I’ve always wanted to make fried squash blossoms and the moment was about an hour ago. I cut about seven from the garden and followed the recipe in Marcella Hazan’s “The Classic Italian Cookbook”, which is astoundingly easy to get my head around. The way she writes and her recipes, that is. There aren’t many illustrations, but the few there are, are strategically placed. And I love how she numbers the steps in her recipes.
So the process is super simple — the batter is a pastella, the same as you’d use for fried squash, eggplant, etc. Just whisk flour into a bowl containing a cup of water until it is the consistency of sour cream. Add the flour in very small amounts to keep it smooth. I added a little salt and freshly ground pepper.
Pour enough oil in a frying pan that it comes up 3/4 of an inch on the side. Heat the oil — get it very, very hot.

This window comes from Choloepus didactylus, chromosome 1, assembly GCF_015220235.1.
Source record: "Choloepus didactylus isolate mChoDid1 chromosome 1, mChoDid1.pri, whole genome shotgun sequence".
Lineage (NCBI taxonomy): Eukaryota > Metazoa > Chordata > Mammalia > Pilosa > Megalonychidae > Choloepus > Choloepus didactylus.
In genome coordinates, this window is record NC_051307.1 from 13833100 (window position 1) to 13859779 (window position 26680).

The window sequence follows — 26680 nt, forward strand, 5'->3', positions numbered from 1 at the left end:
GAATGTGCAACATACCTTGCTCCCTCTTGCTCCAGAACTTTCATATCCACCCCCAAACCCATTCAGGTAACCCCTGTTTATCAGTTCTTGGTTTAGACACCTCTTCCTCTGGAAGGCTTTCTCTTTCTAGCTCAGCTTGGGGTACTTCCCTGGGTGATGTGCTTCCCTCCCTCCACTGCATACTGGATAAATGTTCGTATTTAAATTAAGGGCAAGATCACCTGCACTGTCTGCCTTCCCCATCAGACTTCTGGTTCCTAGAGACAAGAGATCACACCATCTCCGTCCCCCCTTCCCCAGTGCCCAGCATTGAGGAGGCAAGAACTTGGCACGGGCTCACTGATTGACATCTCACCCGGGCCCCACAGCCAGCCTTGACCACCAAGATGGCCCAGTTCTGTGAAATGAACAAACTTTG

Lightly, barely rinse off the blossoms in cold water and pat dry. Really, the less you touch them, the better.
Make a slit in the base of the flower on one side and gently flatten it, like you were butterflying a chicken breast.
NB: Check inside the flowers before using the knife. A honeybee buzzed from one of them just as I was getting ready to cut. Disaster averted. But the bee population being what it is, accidentally frying one would have been a serious downer.
Then drag the blossoms by the stem through the batter and drop into the very hot oil. Flip over when they start looking crispy — mine took about a minute or so. The batter will lightly brown.
Drain on a towel for a couple of minutes and serve immediately. They should be crisp on the outside, with a soft, fragile texture inside. The taste is really subtle and they’re pretty to look at.